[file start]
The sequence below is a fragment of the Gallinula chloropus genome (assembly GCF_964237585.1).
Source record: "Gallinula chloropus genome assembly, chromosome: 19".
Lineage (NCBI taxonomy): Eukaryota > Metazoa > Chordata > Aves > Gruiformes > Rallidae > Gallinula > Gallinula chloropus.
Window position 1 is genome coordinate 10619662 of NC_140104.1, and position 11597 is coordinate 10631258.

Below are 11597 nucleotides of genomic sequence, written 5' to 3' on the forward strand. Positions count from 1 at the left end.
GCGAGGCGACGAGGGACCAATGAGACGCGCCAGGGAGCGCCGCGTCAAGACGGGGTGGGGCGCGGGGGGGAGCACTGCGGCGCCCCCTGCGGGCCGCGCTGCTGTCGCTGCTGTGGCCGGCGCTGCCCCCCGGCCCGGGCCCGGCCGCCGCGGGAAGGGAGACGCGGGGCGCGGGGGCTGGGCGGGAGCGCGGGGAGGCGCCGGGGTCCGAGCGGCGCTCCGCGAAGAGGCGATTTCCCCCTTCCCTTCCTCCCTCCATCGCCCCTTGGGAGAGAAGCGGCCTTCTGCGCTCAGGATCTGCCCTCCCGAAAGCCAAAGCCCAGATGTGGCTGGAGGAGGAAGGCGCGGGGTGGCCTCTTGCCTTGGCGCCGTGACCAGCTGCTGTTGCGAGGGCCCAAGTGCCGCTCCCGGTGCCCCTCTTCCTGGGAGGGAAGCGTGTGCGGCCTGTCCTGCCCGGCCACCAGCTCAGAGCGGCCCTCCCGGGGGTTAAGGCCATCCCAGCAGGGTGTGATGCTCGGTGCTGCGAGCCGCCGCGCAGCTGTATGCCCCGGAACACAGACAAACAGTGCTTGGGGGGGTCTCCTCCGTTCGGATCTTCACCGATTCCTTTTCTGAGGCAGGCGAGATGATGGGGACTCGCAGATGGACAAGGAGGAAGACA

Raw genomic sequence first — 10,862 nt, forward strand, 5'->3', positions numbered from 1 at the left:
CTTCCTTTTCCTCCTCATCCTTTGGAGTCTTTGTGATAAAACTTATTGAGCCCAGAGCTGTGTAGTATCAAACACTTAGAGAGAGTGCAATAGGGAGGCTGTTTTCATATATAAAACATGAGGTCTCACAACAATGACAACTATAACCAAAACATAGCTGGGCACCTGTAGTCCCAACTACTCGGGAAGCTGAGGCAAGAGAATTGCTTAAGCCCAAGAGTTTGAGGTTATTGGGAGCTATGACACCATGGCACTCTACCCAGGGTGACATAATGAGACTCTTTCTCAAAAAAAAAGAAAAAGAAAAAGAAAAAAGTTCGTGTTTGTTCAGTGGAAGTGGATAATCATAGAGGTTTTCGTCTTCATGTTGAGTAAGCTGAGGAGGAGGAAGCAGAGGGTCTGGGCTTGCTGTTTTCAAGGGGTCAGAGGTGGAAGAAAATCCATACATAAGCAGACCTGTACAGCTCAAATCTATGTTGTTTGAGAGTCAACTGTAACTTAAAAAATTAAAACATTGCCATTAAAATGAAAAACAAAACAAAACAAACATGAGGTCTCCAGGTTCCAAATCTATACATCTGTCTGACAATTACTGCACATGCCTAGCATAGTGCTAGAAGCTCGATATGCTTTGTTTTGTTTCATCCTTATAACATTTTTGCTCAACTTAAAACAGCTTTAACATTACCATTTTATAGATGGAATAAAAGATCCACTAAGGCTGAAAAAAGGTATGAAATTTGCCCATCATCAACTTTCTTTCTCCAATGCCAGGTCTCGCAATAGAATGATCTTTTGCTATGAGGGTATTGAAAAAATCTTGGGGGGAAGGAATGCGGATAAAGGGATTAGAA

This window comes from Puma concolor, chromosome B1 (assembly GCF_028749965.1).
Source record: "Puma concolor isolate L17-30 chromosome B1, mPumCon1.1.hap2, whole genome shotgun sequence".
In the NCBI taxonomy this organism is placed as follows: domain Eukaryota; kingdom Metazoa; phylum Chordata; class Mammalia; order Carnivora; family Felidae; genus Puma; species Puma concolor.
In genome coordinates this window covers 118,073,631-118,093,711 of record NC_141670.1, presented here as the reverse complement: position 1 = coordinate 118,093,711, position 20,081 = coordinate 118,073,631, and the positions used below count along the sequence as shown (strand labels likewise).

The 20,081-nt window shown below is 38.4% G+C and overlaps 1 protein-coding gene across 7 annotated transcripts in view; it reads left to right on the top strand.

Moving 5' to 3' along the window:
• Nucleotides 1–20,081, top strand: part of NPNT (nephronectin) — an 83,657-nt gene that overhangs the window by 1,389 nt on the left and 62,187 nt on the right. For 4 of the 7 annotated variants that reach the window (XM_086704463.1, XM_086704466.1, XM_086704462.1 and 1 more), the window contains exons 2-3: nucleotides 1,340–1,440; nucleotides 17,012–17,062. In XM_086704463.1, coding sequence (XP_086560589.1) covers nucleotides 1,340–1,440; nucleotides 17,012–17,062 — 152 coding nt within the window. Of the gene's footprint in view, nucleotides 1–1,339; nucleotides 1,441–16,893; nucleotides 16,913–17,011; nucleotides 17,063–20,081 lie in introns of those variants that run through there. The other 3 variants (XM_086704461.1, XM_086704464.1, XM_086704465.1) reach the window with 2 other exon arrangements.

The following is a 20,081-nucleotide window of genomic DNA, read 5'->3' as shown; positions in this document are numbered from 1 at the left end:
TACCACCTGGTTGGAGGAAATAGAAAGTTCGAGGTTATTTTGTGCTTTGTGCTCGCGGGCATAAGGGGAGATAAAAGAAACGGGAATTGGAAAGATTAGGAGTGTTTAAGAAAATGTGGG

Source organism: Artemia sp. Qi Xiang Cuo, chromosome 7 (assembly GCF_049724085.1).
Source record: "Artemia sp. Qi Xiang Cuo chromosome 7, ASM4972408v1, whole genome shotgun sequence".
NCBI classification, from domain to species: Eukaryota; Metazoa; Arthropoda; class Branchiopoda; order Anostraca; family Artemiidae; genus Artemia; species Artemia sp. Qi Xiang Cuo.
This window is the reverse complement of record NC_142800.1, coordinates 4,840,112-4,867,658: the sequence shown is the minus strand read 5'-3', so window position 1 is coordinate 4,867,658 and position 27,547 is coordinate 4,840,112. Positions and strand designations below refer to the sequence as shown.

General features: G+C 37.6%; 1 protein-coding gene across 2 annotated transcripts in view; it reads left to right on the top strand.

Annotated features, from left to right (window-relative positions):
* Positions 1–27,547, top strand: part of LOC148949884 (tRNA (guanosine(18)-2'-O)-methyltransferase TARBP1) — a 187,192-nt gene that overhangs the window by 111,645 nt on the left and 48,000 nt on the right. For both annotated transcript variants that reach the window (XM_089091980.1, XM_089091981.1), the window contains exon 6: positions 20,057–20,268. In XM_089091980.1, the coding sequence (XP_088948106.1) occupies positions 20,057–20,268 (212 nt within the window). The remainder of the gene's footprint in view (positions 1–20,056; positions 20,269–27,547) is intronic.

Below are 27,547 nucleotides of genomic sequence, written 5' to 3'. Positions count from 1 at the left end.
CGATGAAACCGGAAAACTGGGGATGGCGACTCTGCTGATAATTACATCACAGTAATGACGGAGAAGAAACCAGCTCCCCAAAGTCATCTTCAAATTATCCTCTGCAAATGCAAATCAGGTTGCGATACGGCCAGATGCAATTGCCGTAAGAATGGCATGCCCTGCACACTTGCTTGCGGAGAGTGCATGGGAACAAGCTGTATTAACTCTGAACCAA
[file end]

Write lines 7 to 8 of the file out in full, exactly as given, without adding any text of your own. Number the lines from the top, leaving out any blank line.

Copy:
Raw genomic sequence first — 10,862 nt, forward strand, 5'->3', positions numbered from 1 at the left:
CTTCCTTTTCCTCCTCATCCTTTGGAGTCTTTGTGATAAAACTTATTGAGCCCAGAGCTGTGTAGTATCAAACACTTAGAGAGAGTGCAATAGGGAGGCTGTTTTCATATATAAAACATGAGGTCTCACAACAATGACAACTATAACCAAAACATAGCTGGGCACCTGTAGTCCCAACTACTCGGGAAGCTGAGGCAAGAGAATTGCTTAAGCCCAAGAGTTTGAGGTTATTGGGAGCTATGACACCATGGCACTCTACCCAGGGTGACATAATGAGACTCTTTCTCAAAAAAAAAGAAAAAGAAAAAGAAAAAAGTTCGTGTTTGTTCAGTGGAAGTGGATAATCATAGAGGTTTTCGTCTTCATGTTGAGTAAGCTGAGGAGGAGGAAGCAGAGGGTCTGGGCTTGCTGTTTTCAAGGGGTCAGAGGTGGAAGAAAATCCATACATAAGCAGACCTGTACAGCTCAAATCTATGTTGTTTGAGAGTCAACTGTAACTTAAAAAATTAAAACATTGCCATTAAAATGAAAAACAAAACAAAACAAACATGAGGTCTCCAGGTTCCAAATCTATACATCTGTCTGACAATTACTGCACATGCCTAGCATAGTGCTAGAAGCTCGATATGCTTTGTTTTGTTTCATCCTTATAACATTTTTGCTCAACTTAAAACAGCTTTAACATTACCATTTTATAGATGGAATAAAAGATCCACTAAGGCTGAAAAAAGGTATGAAATTTGCCCATCATCAACTTTCTTTCTCCAATGCCAGGTCTCGCAATAGAATGATCTTTTGCTATGAGGGTATTGAAAAAATCTTGGGGGGAAGGAATGCGGATAAAGGGATTAGAA